I just wanted to update to say that I had a conference call last night with an RMI guide (who's done Rainier 300+ times) and asked him my boot question. He said go with the leathers, though he thought it was a safe idea to bring along both, just in case.

I'm packing both pairs, just to be safe, but plan to use the La Sportivas, which were my first choice from the beginning. Everyone I spoke with who had firsthand experience with Rainier voted for them too.

Thanks for all the input.

I'll update after the climb, in late August.

In case anyone's curious, here's the update, a month after the climb.

I brought both pairs and wore the La Sportiva leathers for our one-day mountaineering school/refresher course on the snowfields on Rainier. I was warm and dry, despite spending a full day sliding down and travelling through snow.

However, we had a front and some potential weather forecasted to come in the next two days (the days of the actual climb), and my guides repeatedly mentioned that they would be wearing their warmer boots due to that reason. Our lead guide also was emphatic that we likely would not be comfortable with leathers for portions of the climb and that could make a difference in our climb.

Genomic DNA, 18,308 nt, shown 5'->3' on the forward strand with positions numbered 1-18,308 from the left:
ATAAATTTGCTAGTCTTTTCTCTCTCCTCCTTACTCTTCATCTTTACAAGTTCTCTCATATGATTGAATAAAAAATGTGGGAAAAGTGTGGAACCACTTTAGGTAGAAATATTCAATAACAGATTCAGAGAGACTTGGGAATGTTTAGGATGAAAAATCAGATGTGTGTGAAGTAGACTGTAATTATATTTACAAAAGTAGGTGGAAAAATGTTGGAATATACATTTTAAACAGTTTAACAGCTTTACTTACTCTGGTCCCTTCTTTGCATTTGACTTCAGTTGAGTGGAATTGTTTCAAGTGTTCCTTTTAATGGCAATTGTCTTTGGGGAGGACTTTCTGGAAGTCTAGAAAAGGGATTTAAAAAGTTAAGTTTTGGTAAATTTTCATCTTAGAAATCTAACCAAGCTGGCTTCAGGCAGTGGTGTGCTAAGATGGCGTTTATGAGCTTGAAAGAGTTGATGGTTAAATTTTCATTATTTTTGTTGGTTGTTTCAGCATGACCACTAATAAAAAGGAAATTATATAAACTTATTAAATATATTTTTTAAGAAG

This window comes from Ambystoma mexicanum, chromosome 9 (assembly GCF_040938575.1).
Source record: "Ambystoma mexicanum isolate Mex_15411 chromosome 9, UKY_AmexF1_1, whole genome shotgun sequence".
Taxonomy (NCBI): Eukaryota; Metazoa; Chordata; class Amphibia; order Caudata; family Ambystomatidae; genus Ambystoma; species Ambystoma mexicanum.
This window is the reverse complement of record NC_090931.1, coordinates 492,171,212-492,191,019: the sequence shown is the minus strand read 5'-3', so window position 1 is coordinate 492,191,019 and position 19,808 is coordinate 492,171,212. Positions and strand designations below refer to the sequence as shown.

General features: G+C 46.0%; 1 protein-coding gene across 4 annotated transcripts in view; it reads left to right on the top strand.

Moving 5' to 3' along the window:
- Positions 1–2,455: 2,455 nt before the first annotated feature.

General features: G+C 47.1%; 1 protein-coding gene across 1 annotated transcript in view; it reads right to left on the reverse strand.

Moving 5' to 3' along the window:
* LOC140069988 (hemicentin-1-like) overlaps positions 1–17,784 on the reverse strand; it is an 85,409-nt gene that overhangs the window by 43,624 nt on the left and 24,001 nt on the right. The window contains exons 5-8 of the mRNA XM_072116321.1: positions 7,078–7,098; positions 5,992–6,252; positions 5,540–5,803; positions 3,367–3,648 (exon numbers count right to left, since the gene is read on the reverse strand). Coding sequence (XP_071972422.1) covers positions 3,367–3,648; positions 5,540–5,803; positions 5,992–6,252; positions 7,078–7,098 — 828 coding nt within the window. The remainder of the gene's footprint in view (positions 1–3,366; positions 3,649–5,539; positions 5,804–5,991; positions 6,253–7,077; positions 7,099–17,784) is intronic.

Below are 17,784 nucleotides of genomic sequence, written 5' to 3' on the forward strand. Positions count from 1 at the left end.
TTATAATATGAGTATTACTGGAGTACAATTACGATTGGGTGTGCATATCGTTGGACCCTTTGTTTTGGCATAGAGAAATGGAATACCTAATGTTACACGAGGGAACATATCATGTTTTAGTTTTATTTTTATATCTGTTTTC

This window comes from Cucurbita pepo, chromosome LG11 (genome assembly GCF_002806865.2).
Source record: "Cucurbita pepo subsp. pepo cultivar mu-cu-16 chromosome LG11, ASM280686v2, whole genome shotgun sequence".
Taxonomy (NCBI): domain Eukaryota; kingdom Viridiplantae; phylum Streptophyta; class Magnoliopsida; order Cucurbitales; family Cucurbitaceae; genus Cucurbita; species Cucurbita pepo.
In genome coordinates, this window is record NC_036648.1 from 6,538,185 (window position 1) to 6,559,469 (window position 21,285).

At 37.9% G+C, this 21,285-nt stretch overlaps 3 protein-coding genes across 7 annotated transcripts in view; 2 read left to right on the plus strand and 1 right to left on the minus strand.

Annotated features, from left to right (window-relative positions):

So, in the 11th hour of final packing the night before, I decided to bring the Koflachs for a few reasons:

1. The weather was going to be iffy.

2. My leathers were a tad damp, and I had no good way to dry them fast at the campground.

3. I was on a guided climb and would not be in control of how fast we traveled as a team (i.e. how warm I'd be).

4. And most important, I did not want to give my guides any preventable reason to not allow me to go to the summit.

So, I wore my trail runners up to Muir Snowfield, then donned the Koflachs for the rest of the climb, leaving the trail runners behind at Camp Muir.

I probably traded off a little agility, but felt great otherwise and never thought about it again.Most of the climbers had leathers. Some experienced some cold in the early morning hours, but it wasn't an issue otherwise.

I'm sure I could have climbed successfully with the leathers too, but with some uncertainty about the climb and weather, was glad to put the issue to rest once I settled on the Koflachs. I had no worries about their performance affecting my success.

That said, I'd use the La Sportivas on such a climb under slightly different circumstances. Both boots have their own advantages.

November 28, 2020